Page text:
Guild of Book Workers Newsletter
Number 107
August 1996

Box for a Brighter Side

A Performance by Susan Share in collaboration with Stormy Brandenberger. With music by Steven Cohen. Henry Street Settlement, Abrons Art Center Visual Arts Program. Friday, May 3, 1996.

In the performance Box for a Brighter Side, Susan Share gives her audience a wonderful gift - a glimpse into her imaginative and playful heart and soul. The performance opens with Share sitting alone on the floor, quietly in center-stage, applying the tools of her trade in the creation of one of her "percussion" or noise-making books which she makes from board, cloth, decorative papers, metal belt findings, and other "found" materials. In this part of the performance Share describes her vision of the book and its connection to performance, her passion for making things, and the influences which have motivated her (her grandfather on her mother's side was a tinsmith).

In the second segment of the performance choreographer/dancer Stormy Brandenberger and Susan Share carry onto the stage giant expandable accordion pieces and small folding screens with which they begin to create their imaginary world. The music starts - strange eerie music that is both edgy and peaceful, evoking a Clint Eastwood spaghetti western, complete with the sounds of a southwestern desert, and crickets chirping at night. Many more mysterious and heavy boxes are carried, rolled and pushed on stage and gradually opened to reveal lushly decorated folding screens, books, masks, odd prickly creatures (one child chimed in, "Mommy, that's a mean porcupine"), and Venus Flytrap- or cactus-like plant forms. Together Share and Brandenberger explore the contents of the boxes and begin filling the stage with their colorful and intriguing contents. These objects then appear to come alive through the machinations of the performers who strangely enough, are quite used to dancing with books.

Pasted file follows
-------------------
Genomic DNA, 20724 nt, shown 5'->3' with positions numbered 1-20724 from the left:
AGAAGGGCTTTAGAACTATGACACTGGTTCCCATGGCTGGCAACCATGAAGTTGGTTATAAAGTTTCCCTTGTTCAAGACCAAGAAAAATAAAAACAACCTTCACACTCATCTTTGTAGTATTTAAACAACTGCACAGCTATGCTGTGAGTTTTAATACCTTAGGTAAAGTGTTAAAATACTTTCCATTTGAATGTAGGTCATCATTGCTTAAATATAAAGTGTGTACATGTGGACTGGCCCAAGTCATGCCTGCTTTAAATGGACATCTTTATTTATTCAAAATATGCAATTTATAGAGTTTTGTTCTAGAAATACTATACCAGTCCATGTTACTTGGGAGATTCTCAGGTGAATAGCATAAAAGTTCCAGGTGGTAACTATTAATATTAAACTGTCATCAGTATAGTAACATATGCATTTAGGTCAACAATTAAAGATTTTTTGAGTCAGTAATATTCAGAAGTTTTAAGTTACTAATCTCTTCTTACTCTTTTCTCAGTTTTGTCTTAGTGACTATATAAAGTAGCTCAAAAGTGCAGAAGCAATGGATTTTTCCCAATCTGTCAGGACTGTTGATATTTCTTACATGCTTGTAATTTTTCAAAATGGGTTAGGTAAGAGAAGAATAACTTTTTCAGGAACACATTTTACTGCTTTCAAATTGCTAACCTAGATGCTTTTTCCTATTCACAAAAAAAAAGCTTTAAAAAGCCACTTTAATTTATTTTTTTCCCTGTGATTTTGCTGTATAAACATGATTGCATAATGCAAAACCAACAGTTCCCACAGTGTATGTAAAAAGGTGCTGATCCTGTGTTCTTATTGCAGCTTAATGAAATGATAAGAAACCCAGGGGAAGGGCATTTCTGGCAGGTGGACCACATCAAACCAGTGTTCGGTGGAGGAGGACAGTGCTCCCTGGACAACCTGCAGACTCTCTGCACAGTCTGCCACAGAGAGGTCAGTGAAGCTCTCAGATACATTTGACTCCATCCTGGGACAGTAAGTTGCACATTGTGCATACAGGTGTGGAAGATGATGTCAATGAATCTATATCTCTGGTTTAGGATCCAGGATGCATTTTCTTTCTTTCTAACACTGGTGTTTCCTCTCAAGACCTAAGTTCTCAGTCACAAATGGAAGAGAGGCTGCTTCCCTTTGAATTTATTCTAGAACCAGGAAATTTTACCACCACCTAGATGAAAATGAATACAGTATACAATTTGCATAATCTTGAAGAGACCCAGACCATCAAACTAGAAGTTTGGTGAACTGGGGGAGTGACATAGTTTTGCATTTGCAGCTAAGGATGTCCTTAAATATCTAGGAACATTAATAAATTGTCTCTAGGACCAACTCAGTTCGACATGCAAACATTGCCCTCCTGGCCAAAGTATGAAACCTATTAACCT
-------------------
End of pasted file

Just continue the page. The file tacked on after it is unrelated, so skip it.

This is the sequence of Box for a Brighter Side which held the audience in its spell - the part in which the "books" took on a life of their own. Share and Brandenberger drew us into their world when they picked up the many flat, multi-sized, multi-colored cases, spread them around the stage and attached four to their hands with elastic straps. They then began to open and close them in a rhythmic manner, making loud, snapping sounds, and revealing dangerous, pre-historic-looking paper spikes. Slowly, other "books" and masks were donned as costumes; and before our eyes Share and Brandenberger appeared as enlarged insects, playing and exploring their paper world through what seemed like an imaginary day in their life. As impressive as the performance itself, were the many amazing booklike objects designed and constructed by Susan Share. These painted, sculptural constructions display a blend of colors, textures, and forms which are stunningly beautiful and capture the imagination.

Mindell Dubansky

Upcoming performances of Box for a Brighter Side:
September 15, 1996, Ellipse Gallery, Arlington, Virginia. tel: 703/783-6960
October 4, 1996, National Museum of Women in the Arts, Washington, DC tel: 202/783-5000